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What is the Far From Heaven effect?



Article: Jack Foley

Creating a Fifties-era melodrama today and playing it straight, smack in the midst of this pumped-up, adrenaline-crazed era, might seem like a perplexing impulse. Yet the strongest melodramas are those without apparent villains, where characters end up hurting each other unwittingly, just by pursuing their desires.

To impose upon the seeming innocence of the 1950s themes as mutually volatile as race and sexuality is to reveal how volatile those subjects remain today - and how much our current climate of complacent stability has in common with that bygone era - Director's statement, from Todd Haynes.

Far From Heaven explores several social themes: racism, homosexuality, and the role of women in families. In making the film set in the 1950s, Haynes notes he 'was very aware of the sense of superiority that we all feel about the '50s because, in some ways, the decade has been reduced to a series of cliches around suburban, conservative Americana'.

"It's shocking to think that the same year that Marilyn Monroe was at her peak, Joan Baez released her first album and was an instant sensation," he continues. "Those two examples of femininity that we now put into such separate categories existed at the same time.

"So there are all kinds of contradictions to the idea that the '50s was just one thing. It's exciting to use some of those expectations as a way of disarming the audience a little bit for Far From Heaven."

The theme of maternal sacrifice, which runs throughout the film, is also central to many of the greatest Hollywood melodramas, from King Vidor's Stella Dallas, to Douglas Sirk's Imitation of Life.

In Far From Heaven, the character of Cathy (played by Julianne Moore) shows how much women were forced to give up to sacrifice to their family, while the men ultimately move on in search of their happiness.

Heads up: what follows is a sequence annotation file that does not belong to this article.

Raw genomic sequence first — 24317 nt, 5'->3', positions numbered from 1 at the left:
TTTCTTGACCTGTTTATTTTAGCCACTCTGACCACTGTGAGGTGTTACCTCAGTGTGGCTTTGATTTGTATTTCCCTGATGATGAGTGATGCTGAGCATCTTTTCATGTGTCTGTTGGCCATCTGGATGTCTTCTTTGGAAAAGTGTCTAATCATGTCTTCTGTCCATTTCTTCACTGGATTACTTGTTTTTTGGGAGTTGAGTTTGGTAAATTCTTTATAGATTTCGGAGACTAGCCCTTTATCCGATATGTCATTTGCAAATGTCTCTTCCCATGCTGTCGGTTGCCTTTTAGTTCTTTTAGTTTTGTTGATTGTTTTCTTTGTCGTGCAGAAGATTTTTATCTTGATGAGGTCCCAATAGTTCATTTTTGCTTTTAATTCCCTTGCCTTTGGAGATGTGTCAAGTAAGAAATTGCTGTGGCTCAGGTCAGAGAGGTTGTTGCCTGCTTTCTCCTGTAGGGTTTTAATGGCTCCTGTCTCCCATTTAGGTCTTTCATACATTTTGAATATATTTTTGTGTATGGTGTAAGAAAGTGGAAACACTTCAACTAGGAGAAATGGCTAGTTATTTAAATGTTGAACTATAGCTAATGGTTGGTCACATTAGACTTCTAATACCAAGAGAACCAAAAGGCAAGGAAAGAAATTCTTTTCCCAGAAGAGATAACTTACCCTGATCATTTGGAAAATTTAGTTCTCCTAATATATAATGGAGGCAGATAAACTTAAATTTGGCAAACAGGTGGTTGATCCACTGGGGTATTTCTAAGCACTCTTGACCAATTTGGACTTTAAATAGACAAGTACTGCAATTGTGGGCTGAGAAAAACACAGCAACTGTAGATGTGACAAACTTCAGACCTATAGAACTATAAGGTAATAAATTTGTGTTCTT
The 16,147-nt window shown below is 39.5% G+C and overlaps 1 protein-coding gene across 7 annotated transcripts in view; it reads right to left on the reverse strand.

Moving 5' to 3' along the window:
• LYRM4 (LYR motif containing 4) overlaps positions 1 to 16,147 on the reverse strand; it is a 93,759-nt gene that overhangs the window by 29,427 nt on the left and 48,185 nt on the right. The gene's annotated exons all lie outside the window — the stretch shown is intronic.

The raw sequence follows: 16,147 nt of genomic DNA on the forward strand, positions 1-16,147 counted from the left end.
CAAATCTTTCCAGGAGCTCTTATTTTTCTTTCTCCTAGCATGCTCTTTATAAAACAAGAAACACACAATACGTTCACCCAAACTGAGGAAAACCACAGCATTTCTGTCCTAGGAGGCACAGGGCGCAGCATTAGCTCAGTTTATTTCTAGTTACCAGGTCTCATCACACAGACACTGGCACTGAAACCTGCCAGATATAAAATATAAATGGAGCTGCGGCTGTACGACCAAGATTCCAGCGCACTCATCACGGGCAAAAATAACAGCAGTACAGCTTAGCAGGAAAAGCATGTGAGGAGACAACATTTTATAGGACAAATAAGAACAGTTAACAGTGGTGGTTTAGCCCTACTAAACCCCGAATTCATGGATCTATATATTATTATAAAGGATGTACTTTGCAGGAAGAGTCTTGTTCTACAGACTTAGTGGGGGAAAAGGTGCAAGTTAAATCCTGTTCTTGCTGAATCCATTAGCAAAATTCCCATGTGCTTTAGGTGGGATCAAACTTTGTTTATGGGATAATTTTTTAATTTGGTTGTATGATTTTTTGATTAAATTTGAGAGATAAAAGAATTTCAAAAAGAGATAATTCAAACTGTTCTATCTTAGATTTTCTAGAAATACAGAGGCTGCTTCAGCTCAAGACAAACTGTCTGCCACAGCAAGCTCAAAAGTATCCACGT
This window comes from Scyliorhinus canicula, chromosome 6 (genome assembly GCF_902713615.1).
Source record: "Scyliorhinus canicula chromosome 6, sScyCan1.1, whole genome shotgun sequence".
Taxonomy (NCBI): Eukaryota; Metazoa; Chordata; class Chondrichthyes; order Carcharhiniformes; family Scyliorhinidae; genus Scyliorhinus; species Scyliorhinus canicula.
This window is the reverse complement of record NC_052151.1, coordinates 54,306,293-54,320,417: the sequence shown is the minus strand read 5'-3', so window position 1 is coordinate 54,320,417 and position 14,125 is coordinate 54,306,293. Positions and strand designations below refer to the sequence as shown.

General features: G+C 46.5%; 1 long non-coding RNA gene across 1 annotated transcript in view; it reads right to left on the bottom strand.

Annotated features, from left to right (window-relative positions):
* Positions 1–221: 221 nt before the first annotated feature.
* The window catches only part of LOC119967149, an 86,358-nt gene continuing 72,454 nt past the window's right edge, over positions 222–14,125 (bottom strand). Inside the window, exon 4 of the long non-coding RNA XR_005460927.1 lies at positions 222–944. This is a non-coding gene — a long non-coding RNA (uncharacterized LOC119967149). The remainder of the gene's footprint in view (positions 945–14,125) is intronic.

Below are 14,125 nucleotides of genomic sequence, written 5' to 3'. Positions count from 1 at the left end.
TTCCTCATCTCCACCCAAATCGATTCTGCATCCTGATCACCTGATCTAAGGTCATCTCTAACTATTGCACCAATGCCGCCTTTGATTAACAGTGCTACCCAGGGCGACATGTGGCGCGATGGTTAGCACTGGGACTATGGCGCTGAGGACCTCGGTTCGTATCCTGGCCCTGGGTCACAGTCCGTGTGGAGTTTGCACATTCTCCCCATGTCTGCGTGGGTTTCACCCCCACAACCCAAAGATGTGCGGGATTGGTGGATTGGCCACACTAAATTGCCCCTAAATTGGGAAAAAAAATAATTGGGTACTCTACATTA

Continues Haynes: "Sadly, it's at the point where she gives up, gives up her desires or hope for satisfaction, that she gains her voice."

He adds: "We're also still struggling with racism to an incredible degree. People are still grappling with their sexuality, even in a world that offers positive alternatives all over the place. Racial and sexual orientation are still ingrained as conflicts in our culture - they're still very pertinent."

It is a point with which Moore agrees, saying: "In this film, there are issues of bigotry and prejudice, but this is ultimately Todd's most feminist movie. His point is that here might be sexual differences and cultural differences and racial differences, but the first and most important difference is determined at birth - whether you're a boy or a girl.

"Everything in Cathy's life is defined by her very femaleness. As much as the men in the film are going through all these things, they're the ones who manage to go on. Cathy is the one left behind, because she is female."

Like Haynes, Moore genuinely believes that the story in the film is not dated and completely relevant to our modern lives. She explains: "Although people are kind of loath to say it, I think that there is a way that we publicly live our lives.

"In Far From Heaven, you see people being forced into certain social situations and having to behave in a particular way because of the place they're in and the people they're speaking to. But then there are the private moments, where they reveal other things. As an actor, it's a wonderful thing to do, to be able to do both the public and the private in the same film."